Likewise, in Raw, the driving force of the protagonist’s descent into cannibalism seems to be the universal horror of puberty. Similar to Titane, we see the monster that the protagonist becomes and it’s a disconcertingly familiar beast. The trauma of puberty can cause people to hurt others, occasionally violently. In fact, the recognizable context of university makes Raw strike even closer to home.
Peter Bradshaw of The Guardian, in comparing the two films, stated that in Titane ‘everything is so labored and crudely directed, without the style and sympathy of Raw. While this is a little too extreme it does help shed light on the difference between the two films. Titane gets your blood pumping by showing you a figure, scarred by trauma, who reacts in a way and does things we imagine anyone might be capable of doing to us. Raw is probably more captivating because despite also doing this, there’s also an element of seeing oneself in the protagonist. Like Justine in Raw, we remember questioning our beliefs, fighting with family members and having awkward (although hopefully not cannibalistic) sexual and romantic experiences while maturing. Although Ducournau may augment all of these normal features of puberty to abnormal extents, they remain eerily recognizable due to the strong writing of the main character. In this way, Raw is certainly more compelling than Titane. Although just as horrifying, Titane is just too ‘far out’ to pack the same character-driven punch as Raw.
This is not to say, though, that Titane is a step down from Raw. Although it operates on about the same level of horror, and is slightly less compelling due to its more foreign subject matter, it is certainly a stylistic improvement, whatever Peter Bradshaw may claim. Primarily, the lighting in the film is really thoughtfully executed and truly elevates some scenes, for instance those of the captain injecting steroids where a red lighting gives an almost psychedelic and rage-fueled feel to the shot. There are many more noticeably intelligent editing and framing choices than Raw, too. For example, the symbolism invoked by the scene where Adrien comes out of surgery and embraces a car, kissing its windows, is particularly strong. Ducournau’s camera is placed inside the car, uncomfortably close to the window. Although we may be separated by a glass pane from Adrien, the close-up of her face as it mashes up against the window is an unsettling picture. What this scene sets up so well is how, as the movie progresses, we will feel more and more separated from Adrien and her antics, we will never feel far enough. She is too human, too forgivable, to put her out of reach of sympathy and reality.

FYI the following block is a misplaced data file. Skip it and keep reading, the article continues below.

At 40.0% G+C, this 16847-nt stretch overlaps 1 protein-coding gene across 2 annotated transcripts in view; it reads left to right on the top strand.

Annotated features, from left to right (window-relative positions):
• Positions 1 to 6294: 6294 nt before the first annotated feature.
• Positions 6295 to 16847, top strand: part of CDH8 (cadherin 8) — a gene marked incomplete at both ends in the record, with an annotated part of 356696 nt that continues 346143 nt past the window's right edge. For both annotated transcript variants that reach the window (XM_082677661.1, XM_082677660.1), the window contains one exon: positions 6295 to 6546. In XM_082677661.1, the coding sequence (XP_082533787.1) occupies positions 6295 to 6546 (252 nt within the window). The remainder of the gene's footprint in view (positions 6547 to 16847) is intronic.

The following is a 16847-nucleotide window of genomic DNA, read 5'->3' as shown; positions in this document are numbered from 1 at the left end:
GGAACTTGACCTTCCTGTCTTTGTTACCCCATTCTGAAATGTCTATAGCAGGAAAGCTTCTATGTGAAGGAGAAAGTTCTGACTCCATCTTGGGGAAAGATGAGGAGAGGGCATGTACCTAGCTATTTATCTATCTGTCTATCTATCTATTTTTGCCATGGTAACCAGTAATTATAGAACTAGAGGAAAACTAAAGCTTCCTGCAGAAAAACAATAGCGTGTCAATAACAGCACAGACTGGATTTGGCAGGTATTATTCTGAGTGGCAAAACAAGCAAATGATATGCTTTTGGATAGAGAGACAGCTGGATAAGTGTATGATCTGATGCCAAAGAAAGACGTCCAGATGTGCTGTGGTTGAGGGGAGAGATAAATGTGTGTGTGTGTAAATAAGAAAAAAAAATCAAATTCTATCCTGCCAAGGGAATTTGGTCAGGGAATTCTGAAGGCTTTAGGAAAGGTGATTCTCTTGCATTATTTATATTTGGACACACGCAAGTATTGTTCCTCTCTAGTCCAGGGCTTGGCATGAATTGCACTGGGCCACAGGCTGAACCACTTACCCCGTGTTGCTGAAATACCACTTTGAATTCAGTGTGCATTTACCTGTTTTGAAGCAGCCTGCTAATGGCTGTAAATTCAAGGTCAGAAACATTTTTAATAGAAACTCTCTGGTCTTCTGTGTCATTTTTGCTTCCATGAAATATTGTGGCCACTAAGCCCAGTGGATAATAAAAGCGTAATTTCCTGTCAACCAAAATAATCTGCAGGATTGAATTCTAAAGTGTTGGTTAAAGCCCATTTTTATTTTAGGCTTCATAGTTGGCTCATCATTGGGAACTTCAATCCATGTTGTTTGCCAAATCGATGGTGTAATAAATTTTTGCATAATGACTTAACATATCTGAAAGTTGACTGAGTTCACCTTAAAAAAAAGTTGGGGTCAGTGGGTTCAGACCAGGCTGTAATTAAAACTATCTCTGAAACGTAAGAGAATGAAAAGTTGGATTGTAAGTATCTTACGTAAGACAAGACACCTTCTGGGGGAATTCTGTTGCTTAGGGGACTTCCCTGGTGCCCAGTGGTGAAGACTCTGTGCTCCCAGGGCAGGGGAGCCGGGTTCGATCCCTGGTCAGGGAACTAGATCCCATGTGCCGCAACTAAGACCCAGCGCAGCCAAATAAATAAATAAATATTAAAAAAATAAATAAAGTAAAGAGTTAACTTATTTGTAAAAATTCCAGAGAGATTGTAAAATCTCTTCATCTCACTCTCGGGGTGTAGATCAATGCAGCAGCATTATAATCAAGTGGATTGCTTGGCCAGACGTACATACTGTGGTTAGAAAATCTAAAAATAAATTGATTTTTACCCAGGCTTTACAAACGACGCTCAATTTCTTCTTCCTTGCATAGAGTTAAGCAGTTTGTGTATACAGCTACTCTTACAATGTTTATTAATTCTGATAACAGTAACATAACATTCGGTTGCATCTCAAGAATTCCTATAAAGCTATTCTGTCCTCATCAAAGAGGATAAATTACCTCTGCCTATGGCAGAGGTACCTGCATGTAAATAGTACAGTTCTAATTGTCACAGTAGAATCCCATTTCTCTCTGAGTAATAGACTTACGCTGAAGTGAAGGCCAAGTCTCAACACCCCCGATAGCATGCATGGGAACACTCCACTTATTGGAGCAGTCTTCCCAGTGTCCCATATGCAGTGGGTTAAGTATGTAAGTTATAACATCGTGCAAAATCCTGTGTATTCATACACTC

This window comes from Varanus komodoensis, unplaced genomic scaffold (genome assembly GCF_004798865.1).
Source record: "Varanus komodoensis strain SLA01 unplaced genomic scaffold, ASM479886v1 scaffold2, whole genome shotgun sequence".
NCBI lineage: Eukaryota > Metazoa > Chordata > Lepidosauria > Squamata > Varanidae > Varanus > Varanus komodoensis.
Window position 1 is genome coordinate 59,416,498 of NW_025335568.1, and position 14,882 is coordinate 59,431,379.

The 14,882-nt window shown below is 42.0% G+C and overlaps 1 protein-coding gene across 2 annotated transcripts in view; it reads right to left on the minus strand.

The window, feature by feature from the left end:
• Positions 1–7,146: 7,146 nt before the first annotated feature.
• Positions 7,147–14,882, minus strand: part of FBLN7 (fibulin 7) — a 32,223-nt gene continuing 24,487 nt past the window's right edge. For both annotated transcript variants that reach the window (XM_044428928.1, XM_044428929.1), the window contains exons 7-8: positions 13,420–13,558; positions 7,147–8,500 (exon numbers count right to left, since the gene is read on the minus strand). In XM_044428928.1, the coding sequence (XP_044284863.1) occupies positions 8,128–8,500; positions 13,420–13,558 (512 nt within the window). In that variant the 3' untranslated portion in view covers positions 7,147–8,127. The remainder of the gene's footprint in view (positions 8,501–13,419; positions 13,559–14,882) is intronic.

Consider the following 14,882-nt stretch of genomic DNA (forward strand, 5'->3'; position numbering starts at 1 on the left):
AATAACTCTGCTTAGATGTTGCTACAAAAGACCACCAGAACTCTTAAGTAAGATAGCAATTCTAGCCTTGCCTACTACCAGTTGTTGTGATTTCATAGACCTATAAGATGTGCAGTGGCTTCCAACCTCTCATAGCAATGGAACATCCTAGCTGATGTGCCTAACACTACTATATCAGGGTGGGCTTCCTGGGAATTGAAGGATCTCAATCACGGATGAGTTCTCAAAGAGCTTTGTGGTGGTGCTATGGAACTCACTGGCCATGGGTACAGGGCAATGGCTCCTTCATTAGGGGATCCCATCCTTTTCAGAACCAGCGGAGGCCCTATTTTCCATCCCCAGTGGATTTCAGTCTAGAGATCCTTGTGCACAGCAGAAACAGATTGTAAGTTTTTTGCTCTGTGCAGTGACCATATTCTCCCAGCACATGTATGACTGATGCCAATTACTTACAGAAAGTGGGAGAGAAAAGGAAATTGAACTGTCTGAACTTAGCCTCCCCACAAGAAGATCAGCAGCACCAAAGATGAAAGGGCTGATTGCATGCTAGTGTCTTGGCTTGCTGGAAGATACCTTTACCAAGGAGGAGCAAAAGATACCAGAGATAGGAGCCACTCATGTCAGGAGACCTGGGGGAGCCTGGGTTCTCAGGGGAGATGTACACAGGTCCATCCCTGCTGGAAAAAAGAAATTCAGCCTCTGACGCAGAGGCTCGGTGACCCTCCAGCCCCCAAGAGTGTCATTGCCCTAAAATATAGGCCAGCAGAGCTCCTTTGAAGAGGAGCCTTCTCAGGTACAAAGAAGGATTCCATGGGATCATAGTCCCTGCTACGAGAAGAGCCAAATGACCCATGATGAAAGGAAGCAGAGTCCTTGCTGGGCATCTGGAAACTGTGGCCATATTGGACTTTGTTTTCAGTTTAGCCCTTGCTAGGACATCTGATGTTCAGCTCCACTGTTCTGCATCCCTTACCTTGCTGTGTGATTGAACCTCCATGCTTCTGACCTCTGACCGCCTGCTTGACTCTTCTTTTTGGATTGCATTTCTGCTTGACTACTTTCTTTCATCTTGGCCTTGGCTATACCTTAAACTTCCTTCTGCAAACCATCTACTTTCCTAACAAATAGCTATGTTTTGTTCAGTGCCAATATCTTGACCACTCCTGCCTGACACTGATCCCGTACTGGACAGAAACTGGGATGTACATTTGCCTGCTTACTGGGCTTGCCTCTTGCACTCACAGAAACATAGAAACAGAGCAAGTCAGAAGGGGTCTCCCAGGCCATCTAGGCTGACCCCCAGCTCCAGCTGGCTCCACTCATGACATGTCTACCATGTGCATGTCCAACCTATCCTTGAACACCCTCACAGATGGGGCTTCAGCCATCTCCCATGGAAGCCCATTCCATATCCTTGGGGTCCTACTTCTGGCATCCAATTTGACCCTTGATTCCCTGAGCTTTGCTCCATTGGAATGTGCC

Raw’s cinematography doesn’t work on such a complex level, and it’s clear from this that Ducournau has developed since then. Nevertheless, a lot of the strengths of Raw are maintained in Titane, most notably the unusually emotionally affecting endings of both films – a rarity among most horror movies. Both end on a tender yet strange family scene – something of a trademark which works brilliantly in each case. The focus on female killers is also a growing trend in the horror genre which Ducournau surely has been and will continue to be a key part of. This dynamic flips the traditional ‘damsel in distress’ trope of horror which, although effective, has been undeniably overdone. Ducournau pushes the envelope in Raw, and even more so in Titane, and with the marked improvement in style from her first major feature to her second, things are looking very promising for whatever comes next. Whatever that may be, if it maintains her emblematic blend of the uncanny and the familiar, and combines the stylistic strength of Titane with the more real and familiar characters of Raw, could be her best yet.